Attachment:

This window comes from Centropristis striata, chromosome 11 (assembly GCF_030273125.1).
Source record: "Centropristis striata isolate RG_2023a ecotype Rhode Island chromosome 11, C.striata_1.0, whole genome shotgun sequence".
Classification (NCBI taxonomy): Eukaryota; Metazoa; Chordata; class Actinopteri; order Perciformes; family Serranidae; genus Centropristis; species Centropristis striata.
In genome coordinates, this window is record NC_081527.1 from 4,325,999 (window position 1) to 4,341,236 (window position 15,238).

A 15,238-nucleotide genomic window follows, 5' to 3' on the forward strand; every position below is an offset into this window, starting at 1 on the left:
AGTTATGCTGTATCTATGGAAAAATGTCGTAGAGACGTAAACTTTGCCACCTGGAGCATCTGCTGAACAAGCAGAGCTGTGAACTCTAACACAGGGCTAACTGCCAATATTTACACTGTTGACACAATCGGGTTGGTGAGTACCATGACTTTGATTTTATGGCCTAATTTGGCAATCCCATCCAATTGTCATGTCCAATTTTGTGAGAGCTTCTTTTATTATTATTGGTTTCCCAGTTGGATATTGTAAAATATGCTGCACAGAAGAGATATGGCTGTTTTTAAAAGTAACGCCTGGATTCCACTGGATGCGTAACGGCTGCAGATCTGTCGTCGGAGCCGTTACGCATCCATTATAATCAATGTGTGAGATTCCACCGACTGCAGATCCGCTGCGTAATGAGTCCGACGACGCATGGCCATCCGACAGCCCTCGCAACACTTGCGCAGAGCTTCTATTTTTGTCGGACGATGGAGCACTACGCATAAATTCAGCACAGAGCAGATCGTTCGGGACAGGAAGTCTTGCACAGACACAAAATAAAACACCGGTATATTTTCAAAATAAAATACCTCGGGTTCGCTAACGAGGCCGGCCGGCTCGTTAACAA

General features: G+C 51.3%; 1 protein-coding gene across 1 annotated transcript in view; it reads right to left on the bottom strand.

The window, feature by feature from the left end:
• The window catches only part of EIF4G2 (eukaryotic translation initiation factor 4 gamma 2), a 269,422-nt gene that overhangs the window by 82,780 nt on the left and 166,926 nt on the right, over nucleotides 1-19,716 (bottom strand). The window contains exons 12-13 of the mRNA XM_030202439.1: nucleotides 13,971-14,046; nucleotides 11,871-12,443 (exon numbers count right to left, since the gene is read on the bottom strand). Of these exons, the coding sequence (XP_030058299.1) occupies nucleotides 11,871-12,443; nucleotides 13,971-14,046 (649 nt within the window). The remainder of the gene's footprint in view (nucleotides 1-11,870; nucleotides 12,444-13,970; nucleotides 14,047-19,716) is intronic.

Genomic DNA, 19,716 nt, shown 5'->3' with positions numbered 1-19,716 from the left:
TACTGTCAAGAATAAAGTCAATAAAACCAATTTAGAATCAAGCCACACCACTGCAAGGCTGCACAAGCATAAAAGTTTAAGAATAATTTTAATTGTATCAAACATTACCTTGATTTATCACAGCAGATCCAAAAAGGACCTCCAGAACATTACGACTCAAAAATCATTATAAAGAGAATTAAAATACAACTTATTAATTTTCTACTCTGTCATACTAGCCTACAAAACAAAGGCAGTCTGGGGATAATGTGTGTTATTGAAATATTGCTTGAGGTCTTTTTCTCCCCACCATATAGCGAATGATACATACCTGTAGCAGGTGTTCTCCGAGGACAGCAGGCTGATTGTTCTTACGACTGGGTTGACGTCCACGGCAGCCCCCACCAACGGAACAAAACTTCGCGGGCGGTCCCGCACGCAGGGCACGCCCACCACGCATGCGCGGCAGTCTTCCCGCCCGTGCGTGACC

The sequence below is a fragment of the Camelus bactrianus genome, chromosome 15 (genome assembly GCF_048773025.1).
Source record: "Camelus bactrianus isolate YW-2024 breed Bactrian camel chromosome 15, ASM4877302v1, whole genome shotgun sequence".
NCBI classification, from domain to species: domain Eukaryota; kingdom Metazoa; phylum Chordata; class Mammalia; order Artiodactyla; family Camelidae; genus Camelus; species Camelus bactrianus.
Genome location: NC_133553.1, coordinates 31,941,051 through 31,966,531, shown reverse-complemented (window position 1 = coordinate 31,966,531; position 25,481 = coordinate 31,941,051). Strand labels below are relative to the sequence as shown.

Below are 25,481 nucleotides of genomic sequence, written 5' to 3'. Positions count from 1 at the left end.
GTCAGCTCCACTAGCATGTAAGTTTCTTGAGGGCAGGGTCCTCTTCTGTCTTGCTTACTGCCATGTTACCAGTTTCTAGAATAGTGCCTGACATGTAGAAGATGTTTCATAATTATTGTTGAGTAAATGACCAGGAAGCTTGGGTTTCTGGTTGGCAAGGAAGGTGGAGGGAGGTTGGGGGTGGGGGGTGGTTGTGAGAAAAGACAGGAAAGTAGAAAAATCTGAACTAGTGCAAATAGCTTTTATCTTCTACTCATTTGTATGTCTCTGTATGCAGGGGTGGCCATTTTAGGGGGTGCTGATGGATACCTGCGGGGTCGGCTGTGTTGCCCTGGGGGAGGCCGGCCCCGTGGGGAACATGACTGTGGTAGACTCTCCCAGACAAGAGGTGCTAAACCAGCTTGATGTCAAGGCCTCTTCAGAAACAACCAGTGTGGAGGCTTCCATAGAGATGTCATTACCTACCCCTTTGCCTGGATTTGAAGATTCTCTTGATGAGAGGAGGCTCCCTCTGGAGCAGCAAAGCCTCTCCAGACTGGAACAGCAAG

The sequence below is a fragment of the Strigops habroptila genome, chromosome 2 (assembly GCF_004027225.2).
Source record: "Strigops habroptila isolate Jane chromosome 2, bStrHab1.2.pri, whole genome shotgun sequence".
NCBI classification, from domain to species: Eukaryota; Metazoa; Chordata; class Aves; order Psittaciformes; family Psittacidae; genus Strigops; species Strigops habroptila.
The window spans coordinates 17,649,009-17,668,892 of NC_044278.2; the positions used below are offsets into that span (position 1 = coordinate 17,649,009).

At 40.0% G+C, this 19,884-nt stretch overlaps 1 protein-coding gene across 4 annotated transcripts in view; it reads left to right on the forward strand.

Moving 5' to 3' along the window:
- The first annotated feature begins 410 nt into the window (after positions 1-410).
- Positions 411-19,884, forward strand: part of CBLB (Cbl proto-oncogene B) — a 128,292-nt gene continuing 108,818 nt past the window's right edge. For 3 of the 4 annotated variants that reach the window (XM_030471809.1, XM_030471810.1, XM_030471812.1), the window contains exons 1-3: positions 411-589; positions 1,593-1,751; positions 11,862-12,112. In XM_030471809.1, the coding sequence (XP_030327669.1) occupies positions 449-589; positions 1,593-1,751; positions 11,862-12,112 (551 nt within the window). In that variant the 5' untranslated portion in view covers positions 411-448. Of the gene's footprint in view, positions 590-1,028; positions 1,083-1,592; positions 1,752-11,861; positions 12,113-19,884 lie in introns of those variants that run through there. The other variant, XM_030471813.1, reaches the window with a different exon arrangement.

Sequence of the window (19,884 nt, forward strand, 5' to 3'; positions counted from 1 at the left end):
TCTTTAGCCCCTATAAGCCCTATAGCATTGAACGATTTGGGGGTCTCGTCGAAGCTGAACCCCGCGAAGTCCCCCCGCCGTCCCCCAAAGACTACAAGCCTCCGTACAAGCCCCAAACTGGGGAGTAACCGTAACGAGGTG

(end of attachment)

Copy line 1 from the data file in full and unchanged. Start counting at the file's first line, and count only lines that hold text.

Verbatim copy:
This window comes from Centropristis striata, chromosome 11 (assembly GCF_030273125.1).